Arthur Hellman, a professor of law at the University of Pittsburgh School of Law, closely monitors the 9th Circuit.

"The government's notice raises some very difficult issues for the court," Hellman said.

"The number of complications is mind-boggling. How do they handle this? Do they wait for each judge to send a response? Do they poll the judges and decide by a majority vote? Is it an institutional decision or a set of individual decisions? Or can the judges simply decide that because the government filed a 'notice' and not a 'motion,' they don't have to do anything. We're very much in uncharted waters."

Hellman saw a parallel in a 9th Circuit case currently pending en banc review. As with Kozinski hearing the Isaacs case it involved a circuit judge sitting on a criminal trial.

"That appeal calls into question the rulings of Circuit Judge Richard Tallman, who was sitting by designation on a criminal case in the District of Idaho involving a plot to murder an Idaho federal judge," Hellman said. The case is U.S. v. Hinkson, 526 F.3rd 1262 (2008).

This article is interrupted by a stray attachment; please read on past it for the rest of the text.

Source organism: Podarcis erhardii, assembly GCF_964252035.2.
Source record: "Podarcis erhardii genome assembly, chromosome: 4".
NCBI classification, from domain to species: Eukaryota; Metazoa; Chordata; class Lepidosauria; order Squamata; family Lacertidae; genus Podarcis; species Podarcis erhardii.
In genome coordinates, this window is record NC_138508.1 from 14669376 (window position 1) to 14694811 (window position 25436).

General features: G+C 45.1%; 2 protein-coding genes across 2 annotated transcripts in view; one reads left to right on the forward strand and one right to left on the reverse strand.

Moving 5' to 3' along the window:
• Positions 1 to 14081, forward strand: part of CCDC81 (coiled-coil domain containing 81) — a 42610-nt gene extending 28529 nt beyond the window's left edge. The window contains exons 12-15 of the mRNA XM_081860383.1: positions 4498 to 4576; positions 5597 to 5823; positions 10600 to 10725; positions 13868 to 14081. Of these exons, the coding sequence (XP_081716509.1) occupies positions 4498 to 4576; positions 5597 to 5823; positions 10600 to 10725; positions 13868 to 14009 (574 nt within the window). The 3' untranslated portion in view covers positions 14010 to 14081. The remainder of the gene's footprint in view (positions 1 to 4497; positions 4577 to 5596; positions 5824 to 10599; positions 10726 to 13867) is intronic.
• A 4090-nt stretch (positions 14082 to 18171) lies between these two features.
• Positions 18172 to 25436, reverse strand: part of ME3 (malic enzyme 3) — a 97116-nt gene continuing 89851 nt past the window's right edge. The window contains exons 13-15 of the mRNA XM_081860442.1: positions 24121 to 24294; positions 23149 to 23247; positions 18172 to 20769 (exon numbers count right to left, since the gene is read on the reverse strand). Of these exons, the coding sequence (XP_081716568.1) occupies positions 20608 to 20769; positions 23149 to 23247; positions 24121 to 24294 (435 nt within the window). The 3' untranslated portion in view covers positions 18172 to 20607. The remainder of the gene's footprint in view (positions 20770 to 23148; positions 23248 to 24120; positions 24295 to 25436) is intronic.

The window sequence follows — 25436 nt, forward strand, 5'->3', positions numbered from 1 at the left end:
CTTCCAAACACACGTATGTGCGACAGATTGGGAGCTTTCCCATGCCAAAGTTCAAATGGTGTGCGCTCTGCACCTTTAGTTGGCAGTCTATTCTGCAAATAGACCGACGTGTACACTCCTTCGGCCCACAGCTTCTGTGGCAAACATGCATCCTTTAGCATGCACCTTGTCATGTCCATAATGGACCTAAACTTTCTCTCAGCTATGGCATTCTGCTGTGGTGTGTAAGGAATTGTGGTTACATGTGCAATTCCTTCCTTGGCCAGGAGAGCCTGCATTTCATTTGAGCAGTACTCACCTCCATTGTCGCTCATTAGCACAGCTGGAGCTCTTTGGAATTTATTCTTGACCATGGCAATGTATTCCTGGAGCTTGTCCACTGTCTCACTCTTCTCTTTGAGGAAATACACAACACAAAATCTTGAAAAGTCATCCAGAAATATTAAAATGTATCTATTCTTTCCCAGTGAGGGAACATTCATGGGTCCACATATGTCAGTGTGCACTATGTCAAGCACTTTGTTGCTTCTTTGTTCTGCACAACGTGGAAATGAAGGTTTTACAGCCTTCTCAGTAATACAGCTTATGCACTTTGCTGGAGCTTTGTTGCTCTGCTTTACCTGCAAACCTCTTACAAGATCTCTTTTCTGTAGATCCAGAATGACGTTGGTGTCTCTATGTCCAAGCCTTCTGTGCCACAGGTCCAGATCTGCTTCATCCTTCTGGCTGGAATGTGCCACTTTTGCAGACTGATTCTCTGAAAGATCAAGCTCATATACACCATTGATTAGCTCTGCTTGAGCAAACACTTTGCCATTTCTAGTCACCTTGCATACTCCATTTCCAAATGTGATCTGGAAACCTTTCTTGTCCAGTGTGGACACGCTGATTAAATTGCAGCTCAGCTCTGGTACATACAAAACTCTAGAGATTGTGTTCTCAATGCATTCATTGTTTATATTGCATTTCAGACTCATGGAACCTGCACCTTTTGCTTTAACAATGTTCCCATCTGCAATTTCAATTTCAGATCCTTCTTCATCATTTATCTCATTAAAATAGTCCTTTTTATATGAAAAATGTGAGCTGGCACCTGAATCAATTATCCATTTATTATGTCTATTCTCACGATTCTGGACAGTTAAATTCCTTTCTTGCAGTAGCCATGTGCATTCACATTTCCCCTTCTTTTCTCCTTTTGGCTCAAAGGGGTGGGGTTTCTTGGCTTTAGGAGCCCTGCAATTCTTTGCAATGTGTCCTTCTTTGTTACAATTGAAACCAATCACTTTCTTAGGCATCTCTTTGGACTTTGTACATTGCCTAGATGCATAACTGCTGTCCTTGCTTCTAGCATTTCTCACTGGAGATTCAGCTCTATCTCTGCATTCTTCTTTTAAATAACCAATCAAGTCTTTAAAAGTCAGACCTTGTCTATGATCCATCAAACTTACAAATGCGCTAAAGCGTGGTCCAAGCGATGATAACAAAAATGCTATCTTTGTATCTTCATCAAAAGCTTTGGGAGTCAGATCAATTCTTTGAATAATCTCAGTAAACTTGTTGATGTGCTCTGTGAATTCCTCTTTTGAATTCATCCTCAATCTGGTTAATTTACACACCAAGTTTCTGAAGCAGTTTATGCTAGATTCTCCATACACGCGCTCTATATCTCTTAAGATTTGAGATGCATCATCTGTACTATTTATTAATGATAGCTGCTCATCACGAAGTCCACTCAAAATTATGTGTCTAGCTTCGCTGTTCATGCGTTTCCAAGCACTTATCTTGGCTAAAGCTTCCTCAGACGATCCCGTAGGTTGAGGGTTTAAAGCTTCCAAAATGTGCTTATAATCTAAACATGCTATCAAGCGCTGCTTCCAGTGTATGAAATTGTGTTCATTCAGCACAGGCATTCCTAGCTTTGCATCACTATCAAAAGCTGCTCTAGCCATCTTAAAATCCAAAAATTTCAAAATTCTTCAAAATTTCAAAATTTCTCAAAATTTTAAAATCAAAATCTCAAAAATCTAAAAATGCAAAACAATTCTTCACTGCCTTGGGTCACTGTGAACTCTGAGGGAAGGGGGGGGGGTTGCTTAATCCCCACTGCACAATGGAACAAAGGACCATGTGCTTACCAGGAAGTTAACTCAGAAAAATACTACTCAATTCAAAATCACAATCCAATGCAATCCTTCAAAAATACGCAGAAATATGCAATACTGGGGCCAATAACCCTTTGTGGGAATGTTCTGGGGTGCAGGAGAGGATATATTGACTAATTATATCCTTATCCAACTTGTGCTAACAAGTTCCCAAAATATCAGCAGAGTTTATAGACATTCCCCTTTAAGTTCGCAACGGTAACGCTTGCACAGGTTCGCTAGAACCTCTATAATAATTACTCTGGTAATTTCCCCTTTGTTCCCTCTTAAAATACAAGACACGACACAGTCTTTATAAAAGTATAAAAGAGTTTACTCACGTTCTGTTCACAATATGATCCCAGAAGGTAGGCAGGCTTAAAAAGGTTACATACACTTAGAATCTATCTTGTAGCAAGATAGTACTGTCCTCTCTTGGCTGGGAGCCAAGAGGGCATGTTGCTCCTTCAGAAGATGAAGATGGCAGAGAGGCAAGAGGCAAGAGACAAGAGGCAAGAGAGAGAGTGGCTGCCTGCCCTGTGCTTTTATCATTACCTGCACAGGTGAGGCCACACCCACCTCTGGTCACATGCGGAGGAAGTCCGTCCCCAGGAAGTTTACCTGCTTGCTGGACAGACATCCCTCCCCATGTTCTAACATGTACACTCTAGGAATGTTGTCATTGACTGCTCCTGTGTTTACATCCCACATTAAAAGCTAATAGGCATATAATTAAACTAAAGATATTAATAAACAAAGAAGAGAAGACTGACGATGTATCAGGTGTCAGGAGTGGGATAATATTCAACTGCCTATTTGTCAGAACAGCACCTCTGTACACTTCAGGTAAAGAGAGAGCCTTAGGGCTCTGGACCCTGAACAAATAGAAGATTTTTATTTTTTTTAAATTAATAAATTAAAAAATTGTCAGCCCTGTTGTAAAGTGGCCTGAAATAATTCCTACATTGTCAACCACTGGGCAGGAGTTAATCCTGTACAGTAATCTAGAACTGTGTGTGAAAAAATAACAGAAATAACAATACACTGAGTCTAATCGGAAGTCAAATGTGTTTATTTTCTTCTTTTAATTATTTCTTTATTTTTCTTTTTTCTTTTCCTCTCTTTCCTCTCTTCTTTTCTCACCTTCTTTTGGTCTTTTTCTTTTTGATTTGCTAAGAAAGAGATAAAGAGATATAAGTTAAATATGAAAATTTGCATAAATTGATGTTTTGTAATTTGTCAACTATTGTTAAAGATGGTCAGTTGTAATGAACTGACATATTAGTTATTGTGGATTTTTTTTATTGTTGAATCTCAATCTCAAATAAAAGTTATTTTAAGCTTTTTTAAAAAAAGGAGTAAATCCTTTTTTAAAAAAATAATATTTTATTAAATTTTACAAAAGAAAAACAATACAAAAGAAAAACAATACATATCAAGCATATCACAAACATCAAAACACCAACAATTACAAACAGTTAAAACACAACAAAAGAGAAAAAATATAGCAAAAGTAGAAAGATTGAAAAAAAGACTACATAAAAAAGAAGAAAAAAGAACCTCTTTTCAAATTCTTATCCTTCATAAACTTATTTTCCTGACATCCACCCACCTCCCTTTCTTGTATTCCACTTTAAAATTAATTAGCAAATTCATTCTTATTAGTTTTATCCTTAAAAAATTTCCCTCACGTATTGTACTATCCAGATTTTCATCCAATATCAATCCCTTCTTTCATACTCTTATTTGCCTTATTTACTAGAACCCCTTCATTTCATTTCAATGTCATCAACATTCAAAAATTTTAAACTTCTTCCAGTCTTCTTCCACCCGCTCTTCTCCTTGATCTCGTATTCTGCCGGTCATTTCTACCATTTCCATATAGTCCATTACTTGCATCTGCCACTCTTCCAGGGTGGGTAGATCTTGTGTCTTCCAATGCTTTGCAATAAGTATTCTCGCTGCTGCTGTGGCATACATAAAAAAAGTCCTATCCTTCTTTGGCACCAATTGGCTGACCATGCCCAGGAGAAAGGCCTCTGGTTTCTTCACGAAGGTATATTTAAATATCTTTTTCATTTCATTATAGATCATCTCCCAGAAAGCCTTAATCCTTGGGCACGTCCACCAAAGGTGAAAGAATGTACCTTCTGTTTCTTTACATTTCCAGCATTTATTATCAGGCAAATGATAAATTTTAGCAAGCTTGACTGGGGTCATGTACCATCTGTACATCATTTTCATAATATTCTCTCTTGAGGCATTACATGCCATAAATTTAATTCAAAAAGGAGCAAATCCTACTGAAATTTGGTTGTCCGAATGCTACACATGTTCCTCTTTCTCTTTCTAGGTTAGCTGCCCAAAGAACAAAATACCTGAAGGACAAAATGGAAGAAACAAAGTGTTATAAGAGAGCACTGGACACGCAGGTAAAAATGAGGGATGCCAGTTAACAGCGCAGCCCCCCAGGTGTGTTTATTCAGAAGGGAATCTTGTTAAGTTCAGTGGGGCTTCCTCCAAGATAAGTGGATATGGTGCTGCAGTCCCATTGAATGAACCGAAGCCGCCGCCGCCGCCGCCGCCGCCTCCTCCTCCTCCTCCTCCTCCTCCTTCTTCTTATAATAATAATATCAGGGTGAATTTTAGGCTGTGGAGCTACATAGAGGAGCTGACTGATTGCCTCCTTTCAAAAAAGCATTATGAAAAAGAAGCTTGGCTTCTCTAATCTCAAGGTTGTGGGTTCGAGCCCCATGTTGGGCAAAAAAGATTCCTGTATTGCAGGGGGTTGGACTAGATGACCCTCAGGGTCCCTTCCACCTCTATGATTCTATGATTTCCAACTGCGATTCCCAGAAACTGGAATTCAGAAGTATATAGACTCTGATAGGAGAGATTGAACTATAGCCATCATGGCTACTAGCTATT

"It would have been helpful to make explicit that [the prosecution is] not suggesting that circuit-wide recusal be considered simply because the appeal challenges a ruling by a circuit judge sitting by designation on a district court."

Prosecutors pointed out that there is precedent for an entire circuit's recusal. They cited an instance when the 11th Circuit took that step to avoid hearing appeals of a man convicted of murdering a colleague, Circuit Judge Robert S. Vance. U.S. v. Moody, 977 F.2nd 1420 (11th Circuit, 1992).

That argument surprised John C. Eastman, dean of Chapman University School of Law in Orange.

"So a fairly silly issue over Judge Kozinski is now being equated with the killing of a member of the federal bench?" Eastman said. "I really don't think the kind of emotion associated with that murder exists in this little dispute over Alex Kozinski's sitting as a trial judge."